Dancing out a fight and more oddly wise, happy couple tricks to maintain your relationship.
Every now and then, we browse Metafilter, a huge community questionboard, to stave off our boredom. When we came across a board titled, What Clever Relationship Hacks Have You Come Up With?, we couldn't help but be grateful that we learned something in the process of passing the afternoon hours. To clarify, by "relationship hacks," the original poster meant clever or unconventional ways to maintain a healthy relationship. Since the forum received so much feedback, we've narrowed down eight of the funniest (and presumably wisest) relationship tips from real-life couples from around the web. Let us know in the comments whether or not you agree with these:
1. If you and your partner are indecisive about where to eat or what movie to watch, play the "5-3-1" game. One person names five choices, the other vetoes two of them, and then the first person eliminates the remaining two. Ta-da, no more "Where you do want to eat?" "I don't care, what do you want to do?"
2. The person who cooks shouldn't do the dishes. It's only fair!
3. Every cohabiting couple needs a separate room with a door that shuts, even locks. This room can be used for napping, reading, listening to music, wrapping presents, having private phone conversations, or sulking.
4. Thank each other for everything. There's no need to be effusive when someone takes out the garbage, but it's nice to show and be shown appreciation for even the most everyday obligations.
5. Don't tell people that they're wrong about insignificant things. For instance, if your guy says that Steven Spielberg directed Star Wars, laugh a little on the inside but don't tease him for not knowing it was George Lucas. And for the love of God, do not correct each other's grammar in public.
6. Speaking of being wrong, let it go when someone admits to being at fault, especially if it's for something minor. One couple suggested that you play, "FailDance" where the person who was wrong has to perform a song-and-dance routine after apologizing. In doing so, you replace the resentment and "I told you so's" with a silly moment the two of you can share.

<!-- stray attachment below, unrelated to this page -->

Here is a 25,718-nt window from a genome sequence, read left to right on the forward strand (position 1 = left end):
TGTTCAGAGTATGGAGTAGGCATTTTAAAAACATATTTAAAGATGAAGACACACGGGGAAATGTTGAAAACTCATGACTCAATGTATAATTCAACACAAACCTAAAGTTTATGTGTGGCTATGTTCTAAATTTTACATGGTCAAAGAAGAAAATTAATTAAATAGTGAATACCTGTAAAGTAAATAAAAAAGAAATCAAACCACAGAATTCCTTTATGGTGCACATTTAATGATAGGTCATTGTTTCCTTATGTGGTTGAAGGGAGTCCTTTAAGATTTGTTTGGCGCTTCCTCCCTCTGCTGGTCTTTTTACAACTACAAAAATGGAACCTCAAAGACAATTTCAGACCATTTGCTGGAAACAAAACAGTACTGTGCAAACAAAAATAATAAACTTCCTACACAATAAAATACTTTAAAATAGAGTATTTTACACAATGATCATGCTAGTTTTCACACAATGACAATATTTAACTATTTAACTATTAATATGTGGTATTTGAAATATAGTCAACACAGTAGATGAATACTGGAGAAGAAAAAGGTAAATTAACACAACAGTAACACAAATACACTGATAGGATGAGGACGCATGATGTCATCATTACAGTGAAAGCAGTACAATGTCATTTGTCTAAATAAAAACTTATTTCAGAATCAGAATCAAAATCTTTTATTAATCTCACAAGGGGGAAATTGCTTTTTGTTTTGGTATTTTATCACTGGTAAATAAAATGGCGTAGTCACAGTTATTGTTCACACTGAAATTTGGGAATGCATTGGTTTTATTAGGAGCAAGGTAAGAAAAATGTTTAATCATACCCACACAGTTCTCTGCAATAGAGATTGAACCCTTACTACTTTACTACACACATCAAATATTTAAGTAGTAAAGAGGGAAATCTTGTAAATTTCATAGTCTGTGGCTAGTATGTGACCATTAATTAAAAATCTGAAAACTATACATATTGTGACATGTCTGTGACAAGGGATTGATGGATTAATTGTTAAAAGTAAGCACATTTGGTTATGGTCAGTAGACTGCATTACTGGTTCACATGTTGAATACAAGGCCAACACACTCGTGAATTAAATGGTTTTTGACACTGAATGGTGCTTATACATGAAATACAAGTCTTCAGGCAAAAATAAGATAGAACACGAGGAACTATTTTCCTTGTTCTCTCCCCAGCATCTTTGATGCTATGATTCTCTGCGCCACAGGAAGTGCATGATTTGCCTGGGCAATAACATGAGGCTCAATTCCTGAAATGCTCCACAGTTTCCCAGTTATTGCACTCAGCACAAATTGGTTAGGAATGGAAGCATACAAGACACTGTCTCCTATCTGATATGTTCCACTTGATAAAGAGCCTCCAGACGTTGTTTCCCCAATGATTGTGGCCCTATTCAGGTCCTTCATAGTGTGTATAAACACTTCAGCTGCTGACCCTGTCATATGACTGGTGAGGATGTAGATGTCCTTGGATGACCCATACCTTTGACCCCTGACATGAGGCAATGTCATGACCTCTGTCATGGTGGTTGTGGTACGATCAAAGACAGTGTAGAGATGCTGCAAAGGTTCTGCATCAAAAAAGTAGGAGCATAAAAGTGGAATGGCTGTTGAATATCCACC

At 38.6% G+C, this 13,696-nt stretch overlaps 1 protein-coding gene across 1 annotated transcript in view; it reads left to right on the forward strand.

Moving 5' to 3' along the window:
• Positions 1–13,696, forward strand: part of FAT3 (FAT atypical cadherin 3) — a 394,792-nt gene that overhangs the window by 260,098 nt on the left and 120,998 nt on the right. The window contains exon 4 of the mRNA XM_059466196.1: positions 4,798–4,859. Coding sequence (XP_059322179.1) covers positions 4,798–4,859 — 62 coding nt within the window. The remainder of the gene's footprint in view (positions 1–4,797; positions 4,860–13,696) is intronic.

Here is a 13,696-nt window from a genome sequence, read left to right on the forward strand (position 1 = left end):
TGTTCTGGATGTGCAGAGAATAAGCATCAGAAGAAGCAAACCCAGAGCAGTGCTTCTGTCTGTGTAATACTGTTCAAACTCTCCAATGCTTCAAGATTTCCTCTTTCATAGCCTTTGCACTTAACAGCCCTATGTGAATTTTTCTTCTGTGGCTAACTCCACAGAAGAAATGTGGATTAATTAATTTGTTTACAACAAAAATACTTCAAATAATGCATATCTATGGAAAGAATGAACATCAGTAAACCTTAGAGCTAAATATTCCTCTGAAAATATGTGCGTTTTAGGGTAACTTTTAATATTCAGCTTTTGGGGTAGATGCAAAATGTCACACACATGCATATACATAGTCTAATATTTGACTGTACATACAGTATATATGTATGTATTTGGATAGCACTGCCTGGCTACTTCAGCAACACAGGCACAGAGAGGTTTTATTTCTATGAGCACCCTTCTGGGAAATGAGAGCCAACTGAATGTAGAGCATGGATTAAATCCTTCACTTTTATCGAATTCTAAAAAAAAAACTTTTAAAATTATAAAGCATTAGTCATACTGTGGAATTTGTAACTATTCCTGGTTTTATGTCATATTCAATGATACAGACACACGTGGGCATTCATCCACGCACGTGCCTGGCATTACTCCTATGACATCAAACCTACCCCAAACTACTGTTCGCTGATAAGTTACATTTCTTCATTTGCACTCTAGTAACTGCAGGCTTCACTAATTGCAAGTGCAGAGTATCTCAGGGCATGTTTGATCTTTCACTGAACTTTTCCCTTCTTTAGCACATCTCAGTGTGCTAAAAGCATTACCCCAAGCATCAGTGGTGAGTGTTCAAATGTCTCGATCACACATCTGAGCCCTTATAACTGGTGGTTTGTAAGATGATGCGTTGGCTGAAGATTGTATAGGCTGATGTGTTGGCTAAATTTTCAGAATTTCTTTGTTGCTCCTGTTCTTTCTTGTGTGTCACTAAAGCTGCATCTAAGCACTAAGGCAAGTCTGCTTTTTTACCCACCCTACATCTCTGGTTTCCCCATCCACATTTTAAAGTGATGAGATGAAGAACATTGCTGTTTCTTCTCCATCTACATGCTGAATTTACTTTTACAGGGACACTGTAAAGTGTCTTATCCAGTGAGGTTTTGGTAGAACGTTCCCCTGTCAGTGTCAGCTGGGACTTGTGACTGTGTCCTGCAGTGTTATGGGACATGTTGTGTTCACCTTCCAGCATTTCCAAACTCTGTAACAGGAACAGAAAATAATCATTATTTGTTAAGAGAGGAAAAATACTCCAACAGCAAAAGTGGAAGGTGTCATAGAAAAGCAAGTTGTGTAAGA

7. Think before you speak. Whenever a difficult conversation keeps you from phrasing your thoughts coherently, ask your partner to give you a moment instead of trying to fill up the silence with whatever it is you have to say. Saying the wrong thing is much worse than an awkward break in the conversation.
8. Play the "He's Not an A**-hole" game. Whenever you feel angry at him, imagine that you're a novelist (or a movie writer) assigned to write a story in which the "a-hole" is the protagonist. That way, you'll have to think of the situation from his point-of-view and make him sympathetic to readers and viewers.
4. "I love you, with no beginning, no end. I love you as you have become an extra necessary organ in my body. I love you as only a girl could love a boy. Without fear. Without expectations. Wanting nothing in return, except that you allow me to keep you here in my heart, that I may always know your strength, your eyes, and your spirit that gave me freedom and let me fly." - Coco J. Ginger
6. "Love is too weak a word for what I feel. I luuurve you, you know, I loave you, I luff you, two F's, yes I have to invent, of course I do, don't you think I do?" - Alvy (Woody Allen) to Annie (Diane Keaton) in Annie Hall
9. "You have bewitched me, body and soul, and I love...I love...I love you. I never wish to be parted from you from this day on." - Darcy (Matthew MacFadyen) to Elizabeth (Keira Knightley) in Pride and Prejudice